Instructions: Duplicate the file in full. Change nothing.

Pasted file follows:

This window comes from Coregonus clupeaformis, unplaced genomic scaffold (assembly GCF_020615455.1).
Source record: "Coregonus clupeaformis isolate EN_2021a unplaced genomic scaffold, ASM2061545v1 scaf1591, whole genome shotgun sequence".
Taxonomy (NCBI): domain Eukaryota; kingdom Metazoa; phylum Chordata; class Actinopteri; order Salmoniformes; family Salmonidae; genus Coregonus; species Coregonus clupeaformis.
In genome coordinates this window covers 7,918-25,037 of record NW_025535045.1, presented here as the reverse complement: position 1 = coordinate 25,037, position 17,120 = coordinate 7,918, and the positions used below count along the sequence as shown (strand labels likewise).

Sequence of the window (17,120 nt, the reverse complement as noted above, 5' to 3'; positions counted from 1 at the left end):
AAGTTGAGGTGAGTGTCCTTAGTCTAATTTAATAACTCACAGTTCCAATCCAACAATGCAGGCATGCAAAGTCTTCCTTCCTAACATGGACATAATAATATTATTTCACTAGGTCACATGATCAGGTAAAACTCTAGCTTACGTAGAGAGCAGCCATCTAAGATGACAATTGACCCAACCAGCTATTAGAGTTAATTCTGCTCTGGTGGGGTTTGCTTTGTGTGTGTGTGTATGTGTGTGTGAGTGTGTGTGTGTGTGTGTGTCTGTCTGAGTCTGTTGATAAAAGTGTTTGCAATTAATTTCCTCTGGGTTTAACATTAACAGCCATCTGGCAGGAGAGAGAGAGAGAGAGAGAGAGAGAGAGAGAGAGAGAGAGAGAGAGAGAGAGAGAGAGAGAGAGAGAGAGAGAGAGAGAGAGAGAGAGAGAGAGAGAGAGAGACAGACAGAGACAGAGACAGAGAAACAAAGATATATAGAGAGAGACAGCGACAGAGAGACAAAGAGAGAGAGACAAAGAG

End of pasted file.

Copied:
This window comes from Coregonus clupeaformis, unplaced genomic scaffold (assembly GCF_020615455.1).
Source record: "Coregonus clupeaformis isolate EN_2021a unplaced genomic scaffold, ASM2061545v1 scaf1591, whole genome shotgun sequence".
Taxonomy (NCBI): domain Eukaryota; kingdom Metazoa; phylum Chordata; class Actinopteri; order Salmoniformes; family Salmonidae; genus Coregonus; species Coregonus clupeaformis.
In genome coordinates this window covers 7,918-25,037 of record NW_025535045.1, presented here as the reverse complement: position 1 = coordinate 25,037, position 17,120 = coordinate 7,918, and the positions used below count along the sequence as shown (strand labels likewise).

Sequence of the window (17,120 nt, the reverse complement as noted above, 5' to 3'; positions counted from 1 at the left end):
AAGTTGAGGTGAGTGTCCTTAGTCTAATTTAATAACTCACAGTTCCAATCCAACAATGCAGGCATGCAAAGTCTTCCTTCCTAACATGGACATAATAATATTATTTCACTAGGTCACATGATCAGGTAAAACTCTAGCTTACGTAGAGAGCAGCCATCTAAGATGACAATTGACCCAACCAGCTATTAGAGTTAATTCTGCTCTGGTGGGGTTTGCTTTGTGTGTGTGTGTATGTGTGTGTGAGTGTGTGTGTGTGTGTGTGTCTGTCTGAGTCTGTTGATAAAAGTGTTTGCAATTAATTTCCTCTGGGTTTAACATTAACAGCCATCTGGCAGGAGAGAGAGAGAGAGAGAGAGAGAGAGAGAGAGAGAGAGAGAGAGAGAGAGAGAGAGAGAGAGAGAGAGAGAGAGAGAGAGAGAGAGAGAGAGAGAGAGAGAGACAGACAGAGACAGAGACAGAGAAACAAAGATATATAGAGAGAGACAGCGACAGAGAGACAAAGAGAGAGAGACAAAGAG